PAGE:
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Guest Post: Breaking Through Your Orbit of Inertia

Ivan Ilic, a professional pianist, just reached out with a guestpost and reaction after reading "I think the biggest barrier for me to overcome was myself." Some really fantastic observations on breaking through in here -

Sebastian’s last post was inspirational to me, but not because of the story itself, poignant though it was. Although I would love to read a more detailed account of R’s unusually successful turnaround, there was a turn of phrase in Sebastian’s response that really resonated with me.

“The good news and bad news is that there’s almost never a silver bullet. So, you can safely stop looking for [it] and start picking up 1% edges, 2% edges here and there. Trend upwards and establish little good habits, a better environment around you, and so on. R covers this when he says, “Make sure that all the small steps you take are taking you in the right direction. A little bit at a time, over a long period, and you’ll always win.”

The only way to realize the power of incremental positive changes over time is by experiencing it yourself. Although self-discipline has not been my biggest problem, I had a serious slump in the second half of last year. When I needed to move my most important projects forward, I seemed paralyzed. Does that sound familiar?

The past six months have been the first time I have orchestrated my own turnaround, without external factors to motivate me. “Picking up 1% edges, 2% edges here and there” and establishing modest good habits has been so effective that looking back over the past six months, I’m still shocked.

Consistency is the Hard Part

On Tynan

The one thing I consistently fail to account for when planning trips, especially shorter ones, is the disruption it will cause to my routine. For over a hundred days in a row, I wrote a blog post every day, did a Chinese lesson, worked on SETT, and a few other things for which I hold myself accountable.

I went to Peru for ten days, and although I started off strong, jamming in the blog post and Chinese lessons on my flights and bus ride to the Andes, once I started hiking I stopped doing those things. No real foul there, because breathing and walking had become difficult first priorities. When I got back to civilization, still in Peru, I resumed working hard on SETT, but I stopped doing Chinese lessons. I was practicing Spanish every day, though, so that made it okay. I wrote a monster blog post about Peru and sort of let myself coast on that. After all, it was a lot longer than my average post.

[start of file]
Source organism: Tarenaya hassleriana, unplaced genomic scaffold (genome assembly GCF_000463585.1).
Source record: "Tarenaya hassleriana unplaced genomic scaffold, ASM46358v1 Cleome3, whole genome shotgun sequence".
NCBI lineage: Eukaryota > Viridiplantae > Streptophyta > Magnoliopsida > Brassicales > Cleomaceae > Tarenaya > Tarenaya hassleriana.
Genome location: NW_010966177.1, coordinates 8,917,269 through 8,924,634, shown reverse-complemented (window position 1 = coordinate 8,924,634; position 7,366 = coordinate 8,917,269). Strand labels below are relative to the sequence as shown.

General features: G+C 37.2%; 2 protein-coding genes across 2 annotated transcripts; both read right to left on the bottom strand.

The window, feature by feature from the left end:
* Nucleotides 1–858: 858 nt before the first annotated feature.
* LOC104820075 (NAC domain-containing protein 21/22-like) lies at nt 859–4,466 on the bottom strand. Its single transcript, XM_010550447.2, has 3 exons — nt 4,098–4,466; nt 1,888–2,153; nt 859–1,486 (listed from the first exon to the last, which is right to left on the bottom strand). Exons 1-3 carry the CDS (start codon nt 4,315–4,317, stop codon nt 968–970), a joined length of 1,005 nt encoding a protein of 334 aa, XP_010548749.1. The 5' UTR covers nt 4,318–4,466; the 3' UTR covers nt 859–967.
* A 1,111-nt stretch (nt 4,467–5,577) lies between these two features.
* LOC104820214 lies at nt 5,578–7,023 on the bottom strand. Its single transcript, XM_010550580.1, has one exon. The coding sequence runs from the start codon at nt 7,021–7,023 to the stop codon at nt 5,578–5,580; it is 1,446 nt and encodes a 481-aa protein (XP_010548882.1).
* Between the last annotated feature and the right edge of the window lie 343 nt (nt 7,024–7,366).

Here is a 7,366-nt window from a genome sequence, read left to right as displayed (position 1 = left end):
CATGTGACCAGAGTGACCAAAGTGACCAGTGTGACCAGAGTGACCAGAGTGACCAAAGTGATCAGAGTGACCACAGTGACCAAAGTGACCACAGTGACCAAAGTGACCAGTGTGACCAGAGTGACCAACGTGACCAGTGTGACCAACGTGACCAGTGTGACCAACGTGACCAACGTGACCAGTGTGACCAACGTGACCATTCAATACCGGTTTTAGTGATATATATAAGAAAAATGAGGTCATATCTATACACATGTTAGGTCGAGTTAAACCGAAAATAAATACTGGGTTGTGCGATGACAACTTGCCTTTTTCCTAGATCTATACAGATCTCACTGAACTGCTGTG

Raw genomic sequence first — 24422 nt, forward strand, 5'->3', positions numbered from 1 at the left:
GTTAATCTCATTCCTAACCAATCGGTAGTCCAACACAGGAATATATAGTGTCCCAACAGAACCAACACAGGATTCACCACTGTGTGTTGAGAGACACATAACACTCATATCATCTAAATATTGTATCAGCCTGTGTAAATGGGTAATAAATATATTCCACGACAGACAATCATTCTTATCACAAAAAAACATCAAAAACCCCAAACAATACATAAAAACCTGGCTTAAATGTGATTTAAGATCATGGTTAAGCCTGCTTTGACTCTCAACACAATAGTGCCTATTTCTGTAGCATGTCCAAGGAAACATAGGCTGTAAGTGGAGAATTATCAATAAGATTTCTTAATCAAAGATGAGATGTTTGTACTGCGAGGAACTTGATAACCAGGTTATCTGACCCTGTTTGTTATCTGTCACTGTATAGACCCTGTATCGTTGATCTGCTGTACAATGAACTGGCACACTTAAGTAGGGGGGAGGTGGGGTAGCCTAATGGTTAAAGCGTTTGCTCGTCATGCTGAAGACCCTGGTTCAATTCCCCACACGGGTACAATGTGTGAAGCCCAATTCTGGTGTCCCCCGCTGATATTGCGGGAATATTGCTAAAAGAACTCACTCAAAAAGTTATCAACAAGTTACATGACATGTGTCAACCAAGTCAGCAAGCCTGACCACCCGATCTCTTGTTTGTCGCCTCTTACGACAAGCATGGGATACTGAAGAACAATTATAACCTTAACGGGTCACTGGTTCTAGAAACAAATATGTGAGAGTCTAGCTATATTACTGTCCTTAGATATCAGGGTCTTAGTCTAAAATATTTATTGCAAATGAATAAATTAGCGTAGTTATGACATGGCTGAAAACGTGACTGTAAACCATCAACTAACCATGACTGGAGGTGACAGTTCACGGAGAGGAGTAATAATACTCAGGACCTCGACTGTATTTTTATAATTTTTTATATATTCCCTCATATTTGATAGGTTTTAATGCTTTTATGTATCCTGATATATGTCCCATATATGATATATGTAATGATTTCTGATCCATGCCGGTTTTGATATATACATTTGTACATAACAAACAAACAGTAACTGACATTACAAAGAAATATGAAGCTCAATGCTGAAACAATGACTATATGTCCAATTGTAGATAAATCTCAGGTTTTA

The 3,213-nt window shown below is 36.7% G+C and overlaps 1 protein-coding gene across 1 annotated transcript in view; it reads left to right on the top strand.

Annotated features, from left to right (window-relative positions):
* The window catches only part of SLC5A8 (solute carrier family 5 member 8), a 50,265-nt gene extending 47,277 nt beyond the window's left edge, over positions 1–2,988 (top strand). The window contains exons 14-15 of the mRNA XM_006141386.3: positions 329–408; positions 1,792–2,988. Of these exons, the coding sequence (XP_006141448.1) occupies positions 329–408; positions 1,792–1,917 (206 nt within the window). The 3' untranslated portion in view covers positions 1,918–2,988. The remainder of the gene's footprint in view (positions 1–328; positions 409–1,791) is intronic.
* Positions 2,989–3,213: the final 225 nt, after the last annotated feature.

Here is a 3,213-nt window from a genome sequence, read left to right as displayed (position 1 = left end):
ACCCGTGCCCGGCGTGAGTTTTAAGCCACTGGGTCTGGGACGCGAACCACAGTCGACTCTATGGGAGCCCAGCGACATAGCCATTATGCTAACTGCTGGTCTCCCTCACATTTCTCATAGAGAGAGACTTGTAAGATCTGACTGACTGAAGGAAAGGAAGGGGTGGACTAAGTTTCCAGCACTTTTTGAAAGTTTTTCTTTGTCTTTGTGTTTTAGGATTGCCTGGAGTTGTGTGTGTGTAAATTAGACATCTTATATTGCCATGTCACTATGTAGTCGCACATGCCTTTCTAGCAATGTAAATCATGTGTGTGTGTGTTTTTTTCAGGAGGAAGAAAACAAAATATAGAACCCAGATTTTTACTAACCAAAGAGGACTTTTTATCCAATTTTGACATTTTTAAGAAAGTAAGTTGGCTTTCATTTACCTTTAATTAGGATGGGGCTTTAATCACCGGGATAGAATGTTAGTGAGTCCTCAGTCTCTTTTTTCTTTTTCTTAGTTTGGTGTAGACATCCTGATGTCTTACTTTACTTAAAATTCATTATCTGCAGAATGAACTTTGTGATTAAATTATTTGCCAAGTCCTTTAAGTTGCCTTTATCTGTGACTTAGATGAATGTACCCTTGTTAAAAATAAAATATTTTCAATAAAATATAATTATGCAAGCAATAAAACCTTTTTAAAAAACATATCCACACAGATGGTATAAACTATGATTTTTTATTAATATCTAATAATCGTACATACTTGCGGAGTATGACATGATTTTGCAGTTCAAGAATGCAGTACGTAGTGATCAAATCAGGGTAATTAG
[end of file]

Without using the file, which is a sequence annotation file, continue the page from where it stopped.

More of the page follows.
I got back to San Francisco and had only a week before I was going to Mexico. That week was great. I felt bad about being off schedule, so I used that as motivation to get back on. I rated three of those days as As and four as Bs, which is a pretty solid week. Next there are ten days completely missing from my schedule. I remember them, though. I worked on SETT every day while I was in Mexico, at a reduced capacity, as expected. I did a couple Chinese lessons, but was speaking Spanish, and fell behind on blog posts. Maybe I wrote four during those ten days.

Again, I got back and got back on schedule, but this time with less consistency. One day I gave myself an F and didn't even write any notes on the day. A few others I got Ds. There are As and Bs, too, but not as many as there should be.

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